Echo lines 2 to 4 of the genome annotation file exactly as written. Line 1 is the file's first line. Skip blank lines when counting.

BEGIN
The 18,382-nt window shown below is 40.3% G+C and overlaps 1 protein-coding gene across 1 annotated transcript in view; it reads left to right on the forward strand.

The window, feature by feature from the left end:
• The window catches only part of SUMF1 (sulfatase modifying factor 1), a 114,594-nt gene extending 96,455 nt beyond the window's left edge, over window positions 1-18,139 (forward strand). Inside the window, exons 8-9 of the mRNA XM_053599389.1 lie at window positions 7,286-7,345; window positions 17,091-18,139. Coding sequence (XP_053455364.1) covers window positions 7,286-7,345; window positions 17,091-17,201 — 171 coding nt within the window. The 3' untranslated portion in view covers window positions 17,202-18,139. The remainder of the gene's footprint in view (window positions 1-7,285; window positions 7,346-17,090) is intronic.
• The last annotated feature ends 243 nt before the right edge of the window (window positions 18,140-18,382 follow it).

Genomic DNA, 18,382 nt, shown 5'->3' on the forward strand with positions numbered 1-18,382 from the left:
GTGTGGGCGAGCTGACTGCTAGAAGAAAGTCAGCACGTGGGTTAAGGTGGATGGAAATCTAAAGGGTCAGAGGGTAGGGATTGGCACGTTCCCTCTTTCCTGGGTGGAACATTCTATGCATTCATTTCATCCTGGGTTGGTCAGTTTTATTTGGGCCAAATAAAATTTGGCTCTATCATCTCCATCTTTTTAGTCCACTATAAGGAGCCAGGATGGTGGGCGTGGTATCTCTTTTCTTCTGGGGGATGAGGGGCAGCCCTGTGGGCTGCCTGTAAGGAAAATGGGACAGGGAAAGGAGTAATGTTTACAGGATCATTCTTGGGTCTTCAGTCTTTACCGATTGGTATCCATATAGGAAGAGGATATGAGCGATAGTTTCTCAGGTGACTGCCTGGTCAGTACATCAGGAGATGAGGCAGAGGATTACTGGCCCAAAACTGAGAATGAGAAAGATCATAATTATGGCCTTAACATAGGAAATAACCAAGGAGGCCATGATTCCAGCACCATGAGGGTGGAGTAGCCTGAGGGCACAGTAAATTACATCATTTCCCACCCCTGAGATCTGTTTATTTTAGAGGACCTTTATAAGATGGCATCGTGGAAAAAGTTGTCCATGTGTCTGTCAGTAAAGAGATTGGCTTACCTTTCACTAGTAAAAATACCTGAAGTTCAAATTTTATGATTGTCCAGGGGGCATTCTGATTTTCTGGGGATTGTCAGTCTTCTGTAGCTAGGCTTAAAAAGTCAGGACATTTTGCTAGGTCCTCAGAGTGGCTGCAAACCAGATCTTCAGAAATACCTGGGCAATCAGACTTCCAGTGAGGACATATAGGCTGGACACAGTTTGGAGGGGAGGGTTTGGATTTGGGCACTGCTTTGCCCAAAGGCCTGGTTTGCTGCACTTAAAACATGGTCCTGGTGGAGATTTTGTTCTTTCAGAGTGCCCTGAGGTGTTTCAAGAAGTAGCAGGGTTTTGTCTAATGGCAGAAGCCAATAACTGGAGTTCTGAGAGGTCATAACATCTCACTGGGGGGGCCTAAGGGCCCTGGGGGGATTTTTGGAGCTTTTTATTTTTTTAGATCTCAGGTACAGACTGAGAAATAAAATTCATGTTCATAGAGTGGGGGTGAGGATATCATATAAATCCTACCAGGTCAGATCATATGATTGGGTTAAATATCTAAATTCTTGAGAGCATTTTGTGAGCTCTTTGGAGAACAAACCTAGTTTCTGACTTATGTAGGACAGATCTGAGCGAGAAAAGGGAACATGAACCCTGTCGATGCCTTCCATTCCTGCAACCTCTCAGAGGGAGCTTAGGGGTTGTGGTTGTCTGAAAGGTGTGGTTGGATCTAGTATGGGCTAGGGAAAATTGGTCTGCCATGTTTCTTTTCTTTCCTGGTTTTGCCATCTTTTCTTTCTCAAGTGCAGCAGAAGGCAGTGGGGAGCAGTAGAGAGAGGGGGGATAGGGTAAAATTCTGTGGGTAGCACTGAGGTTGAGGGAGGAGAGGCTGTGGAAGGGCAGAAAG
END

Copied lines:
The window, feature by feature from the left end:
• The window catches only part of SUMF1 (sulfatase modifying factor 1), a 114,594-nt gene extending 96,455 nt beyond the window's left edge, over window positions 1-18,139 (forward strand). Inside the window, exons 8-9 of the mRNA XM_053599389.1 lie at window positions 7,286-7,345; window positions 17,091-18,139. Coding sequence (XP_053455364.1) covers window positions 7,286-7,345; window positions 17,091-17,201 — 171 coding nt within the window. The 3' untranslated portion in view covers window positions 17,202-18,139. The remainder of the gene's footprint in view (window positions 1-7,285; window positions 7,346-17,090) is intronic.
• The last annotated feature ends 243 nt before the right edge of the window (window positions 18,140-18,382 follow it).